There's a quality to Rahul Sharma's interpretations of traditional Kashmiri tunes and his own original compositions that is as timeless as it is peaceful. It's a reminder that, whatever else happens in that troubled Himalayan region from which Sharma hails, it is rich in a diversity of music that recognizes no religious or ethnic boundaries.
Music of the Himalayas is a beautifully airy album - just santoor (or stringed zither) coupled with some understated tabla and percussion - that's deceptively simple in its delivery. Sharma - as much a master of the santoor as was his acclaimed father Pandit Shivkumar Sharma - is something of a phenomenon. His virtuosity is in no doubt and it's thanks to him that the ancient instrument is gaining a larger currency.
Recorded live in Italy, Sharma's subtle expositions are extraordinarily addictive. Those who really know their raags from their taals will probably be transported by the wit with which the internal changes of each piece are executed, but you don't need specialist knowledge to appreciate the vivacity of the disc. Sufi-influenced nuances speed through brisk arpeggios before changing down a gear with the same celerity as the santoor's ascent.
It is ecstatic music, although in a very different vein to the vocal music of, say, Nusrat Fateh Ali Khan. The album's centrepiece is a 36-minute Kashmiri melody that twists and turns, leads you up mountain paths and down again. And at each pass, the views are nothing less than awesome.
The truly extraordinary story of how one half of a tiny island - invaded by Indonesia in 1975 - resisted all odds to reach independence earlier this year will surely never be better told than by Irena Cristalis.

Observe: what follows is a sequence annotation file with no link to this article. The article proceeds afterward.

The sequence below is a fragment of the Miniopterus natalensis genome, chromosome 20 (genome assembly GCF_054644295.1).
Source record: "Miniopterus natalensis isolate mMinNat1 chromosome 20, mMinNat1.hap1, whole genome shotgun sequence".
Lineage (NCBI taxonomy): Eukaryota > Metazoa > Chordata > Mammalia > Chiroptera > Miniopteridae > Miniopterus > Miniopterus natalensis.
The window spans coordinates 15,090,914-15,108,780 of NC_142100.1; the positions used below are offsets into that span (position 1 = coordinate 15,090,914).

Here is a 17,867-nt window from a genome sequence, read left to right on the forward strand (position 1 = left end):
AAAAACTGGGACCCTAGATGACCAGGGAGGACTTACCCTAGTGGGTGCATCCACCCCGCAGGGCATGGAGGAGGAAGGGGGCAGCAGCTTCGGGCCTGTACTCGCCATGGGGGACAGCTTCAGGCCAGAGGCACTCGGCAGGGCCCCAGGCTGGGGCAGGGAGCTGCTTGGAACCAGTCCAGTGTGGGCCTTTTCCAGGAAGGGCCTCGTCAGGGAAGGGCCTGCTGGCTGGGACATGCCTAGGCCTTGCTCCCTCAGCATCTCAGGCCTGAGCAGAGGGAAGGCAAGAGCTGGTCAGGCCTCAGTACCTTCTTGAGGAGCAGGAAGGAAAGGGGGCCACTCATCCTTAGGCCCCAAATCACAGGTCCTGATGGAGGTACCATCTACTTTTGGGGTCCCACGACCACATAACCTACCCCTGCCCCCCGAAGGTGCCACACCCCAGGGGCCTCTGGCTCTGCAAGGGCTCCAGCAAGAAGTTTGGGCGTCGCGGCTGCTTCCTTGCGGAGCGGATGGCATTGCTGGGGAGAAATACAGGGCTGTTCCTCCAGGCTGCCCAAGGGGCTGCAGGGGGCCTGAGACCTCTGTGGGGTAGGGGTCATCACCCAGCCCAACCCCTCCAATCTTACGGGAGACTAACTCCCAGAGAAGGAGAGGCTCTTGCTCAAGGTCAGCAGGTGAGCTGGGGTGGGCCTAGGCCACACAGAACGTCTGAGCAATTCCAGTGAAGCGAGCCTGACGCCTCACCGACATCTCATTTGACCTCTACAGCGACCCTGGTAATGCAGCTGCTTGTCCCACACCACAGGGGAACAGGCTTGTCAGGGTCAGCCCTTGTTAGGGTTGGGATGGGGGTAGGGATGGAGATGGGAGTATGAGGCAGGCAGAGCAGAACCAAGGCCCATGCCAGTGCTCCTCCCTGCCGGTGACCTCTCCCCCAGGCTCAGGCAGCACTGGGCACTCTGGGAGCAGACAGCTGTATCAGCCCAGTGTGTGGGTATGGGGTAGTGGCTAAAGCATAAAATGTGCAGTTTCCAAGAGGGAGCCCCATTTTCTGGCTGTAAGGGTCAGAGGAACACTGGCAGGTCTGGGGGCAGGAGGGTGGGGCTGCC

A Dutch photographer and journalist with a translucent writing style, Cristalis came late to East Timor. But she stayed through the fearful months when almost every other foreigner fled as Indonesian-sponsored militias ran amok, trying to stave off independence. She relates the brutal history of the Indonesian occupation through the eyes of the East Timorese people themselves. Portrayed with unsentimental empathy, they emerge as distinct personalities. Take Mana Lou - 'East Timor's Joan of Arc'. A restless nun, Mana Lou's ambition is sometimes compared by her colleagues with that of Mother Teresa. ('Usually, they did not mean this as a compliment.') Mana Lou pinpoints the quandary faced by the East Timorese: 'People know definitely who they are not: Indonesians. But we don't really know who we are.'
Whether they will now be permitted to find out depends to some extent on Xanana Gusmão, the guerrilla leader turned East Timor's apparently reluctant first President. 'Xanana had qualities,' writes Cristalis, 'shared by many populist leaders all over the world: a handsome, open face, a sharp wit and easily tickled sense of humour, a love of talking and, above all, the ability to appear genuine.'
The sting in the tail is just one of the sharp observations that fill this book with life and make it not just essential reading, but a joy to read.